On this day in 1954, Ernest Hemingway received the Nobel Prize for Literature. Because of illness, Hemingway was unable to attend the Nobel Banquet in Stockholm, Sweden to receive his award in person. He did, however, prepare a brief speech which was read by John C. Cabot, United States Ambassador to Sweden.
In addition to expressing his appreciation to the Nobel administrators, Hemingway’s speech provided some insights on the writer’s life:
Writing, at its best, is a lonely life. Organizations for writers palliate the writer’s loneliness but I doubt if they improve his writing. He grows in public stature as he sheds his loneliness and often his work deteriorates. For he does his work alone and if he is a good enough writer he must face eternity, or the lack of it, each day (1).
Characteristic of Hemingway’s writing, all four sentences in the paragraph above are declarative, that is they are sentences in which the subject precedes the verb, and they are sentences that make direct statements. Unlike interrogative sentences, they do not ask questions (Why is writing a lonely life?). Unlike imperative sentences, they do not make commands (Write everyday no matter what.) And unlike exclamatory sentences, they do not express strong emotion (Writing is hard work!).
Hemingway believed that it was the writer’s job to declare the truth, and as he explained in his memoir A Moveable Feast there’s no better way to declare the truth than in declarative sentences:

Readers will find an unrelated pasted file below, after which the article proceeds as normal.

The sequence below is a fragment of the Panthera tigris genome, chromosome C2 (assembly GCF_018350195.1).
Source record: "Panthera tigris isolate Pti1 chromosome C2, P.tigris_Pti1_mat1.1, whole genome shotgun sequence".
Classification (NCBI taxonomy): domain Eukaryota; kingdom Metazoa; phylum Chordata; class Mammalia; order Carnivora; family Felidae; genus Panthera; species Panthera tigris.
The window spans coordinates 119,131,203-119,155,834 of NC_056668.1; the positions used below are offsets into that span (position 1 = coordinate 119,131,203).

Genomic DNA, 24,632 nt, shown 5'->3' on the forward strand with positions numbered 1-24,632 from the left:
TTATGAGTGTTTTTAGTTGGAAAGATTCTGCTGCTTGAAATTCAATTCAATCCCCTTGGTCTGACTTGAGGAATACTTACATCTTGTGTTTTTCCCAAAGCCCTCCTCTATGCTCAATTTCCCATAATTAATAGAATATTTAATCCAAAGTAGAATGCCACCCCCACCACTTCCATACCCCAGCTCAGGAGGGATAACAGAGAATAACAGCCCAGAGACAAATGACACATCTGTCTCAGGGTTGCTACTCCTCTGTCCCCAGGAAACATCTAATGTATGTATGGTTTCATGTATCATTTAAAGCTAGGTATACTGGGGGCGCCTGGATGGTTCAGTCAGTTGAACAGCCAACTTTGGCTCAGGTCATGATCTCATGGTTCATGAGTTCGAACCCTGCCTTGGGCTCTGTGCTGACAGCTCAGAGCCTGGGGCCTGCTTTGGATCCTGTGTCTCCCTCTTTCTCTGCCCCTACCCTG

All you have to do is write one true sentence. Write the truest sentence you know. So finally I would write one true sentence, and then go on from there. It was easy then because there was always one true sentence that I knew or had seen or had heard someone say. If I started to write elaborately, or like someone introducing or presenting something, I found that I could cut the scrollwork or ornament out and throw it away and start with the first true simple declarative sentence I had written.
Today’s Challenge: The Title is Also Declarative
What is a declarative sentence that would serve as a good title for a personal anecdote? As Hemingway did with his novel The Sun Also Rises, try coming up with a good title in the form of one complete declarative sentence. Then write an anecdote, either fact or fiction, that matches the title. (Common Core Writing 3 – Narrative)
Quotation of the Day: Courage is grace under pressure. -Ernest Hemingway
12/10 TAGS: declarative sentence, syntax, Hemingway, Ernest, Nobel Prize, Cabot, John C., interrogative sentence, imperative sentence, exclamatory sentence, memoir, title, anecdote, narrative